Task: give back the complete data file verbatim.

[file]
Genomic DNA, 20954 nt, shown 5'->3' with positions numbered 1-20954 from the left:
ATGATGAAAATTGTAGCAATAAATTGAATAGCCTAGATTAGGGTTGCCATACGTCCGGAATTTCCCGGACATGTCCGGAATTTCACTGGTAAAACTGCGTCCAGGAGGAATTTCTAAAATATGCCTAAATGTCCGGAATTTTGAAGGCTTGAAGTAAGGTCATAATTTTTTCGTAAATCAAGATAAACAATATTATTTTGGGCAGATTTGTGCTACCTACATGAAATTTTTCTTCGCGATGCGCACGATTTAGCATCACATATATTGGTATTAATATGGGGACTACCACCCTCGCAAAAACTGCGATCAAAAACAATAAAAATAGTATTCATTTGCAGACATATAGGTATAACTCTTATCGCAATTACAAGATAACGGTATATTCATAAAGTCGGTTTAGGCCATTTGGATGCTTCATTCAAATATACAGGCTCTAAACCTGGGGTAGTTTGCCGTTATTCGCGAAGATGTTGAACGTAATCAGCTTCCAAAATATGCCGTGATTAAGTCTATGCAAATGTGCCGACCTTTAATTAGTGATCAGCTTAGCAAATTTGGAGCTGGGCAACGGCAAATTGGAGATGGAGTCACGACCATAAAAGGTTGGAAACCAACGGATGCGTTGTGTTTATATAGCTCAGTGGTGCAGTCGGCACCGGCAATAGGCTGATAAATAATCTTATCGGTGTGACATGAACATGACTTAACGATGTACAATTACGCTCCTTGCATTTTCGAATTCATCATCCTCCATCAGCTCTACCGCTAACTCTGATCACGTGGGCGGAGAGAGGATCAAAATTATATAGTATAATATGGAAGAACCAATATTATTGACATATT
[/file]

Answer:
Genomic DNA, 20954 nt, shown 5'->3' with positions numbered 1-20954 from the left:
ATGATGAAAATTGTAGCAATAAATTGAATAGCCTAGATTAGGGTTGCCATACGTCCGGAATTTCCCGGACATGTCCGGAATTTCACTGGTAAAACTGCGTCCAGGAGGAATTTCTAAAATATGCCTAAATGTCCGGAATTTTGAAGGCTTGAAGTAAGGTCATAATTTTTTCGTAAATCAAGATAAACAATATTATTTTGGGCAGATTTGTGCTACCTACATGAAATTTTTCTTCGCGATGCGCACGATTTAGCATCACATATATTGGTATTAATATGGGGACTACCACCCTCGCAAAAACTGCGATCAAAAACAATAAAAATAGTATTCATTTGCAGACATATAGGTATAACTCTTATCGCAATTACAAGATAACGGTATATTCATAAAGTCGGTTTAGGCCATTTGGATGCTTCATTCAAATATACAGGCTCTAAACCTGGGGTAGTTTGCCGTTATTCGCGAAGATGTTGAACGTAATCAGCTTCCAAAATATGCCGTGATTAAGTCTATGCAAATGTGCCGACCTTTAATTAGTGATCAGCTTAGCAAATTTGGAGCTGGGCAACGGCAAATTGGAGATGGAGTCACGACCATAAAAGGTTGGAAACCAACGGATGCGTTGTGTTTATATAGCTCAGTGGTGCAGTCGGCACCGGCAATAGGCTGATAAATAATCTTATCGGTGTGACATGAACATGACTTAACGATGTACAATTACGCTCCTTGCATTTTCGAATTCATCATCCTCCATCAGCTCTACCGCTAACTCTGATCACGTGGGCGGAGAGAGGATCAAAATTATATAGTATAATATGGAAGAACCAATATTATTGACATATT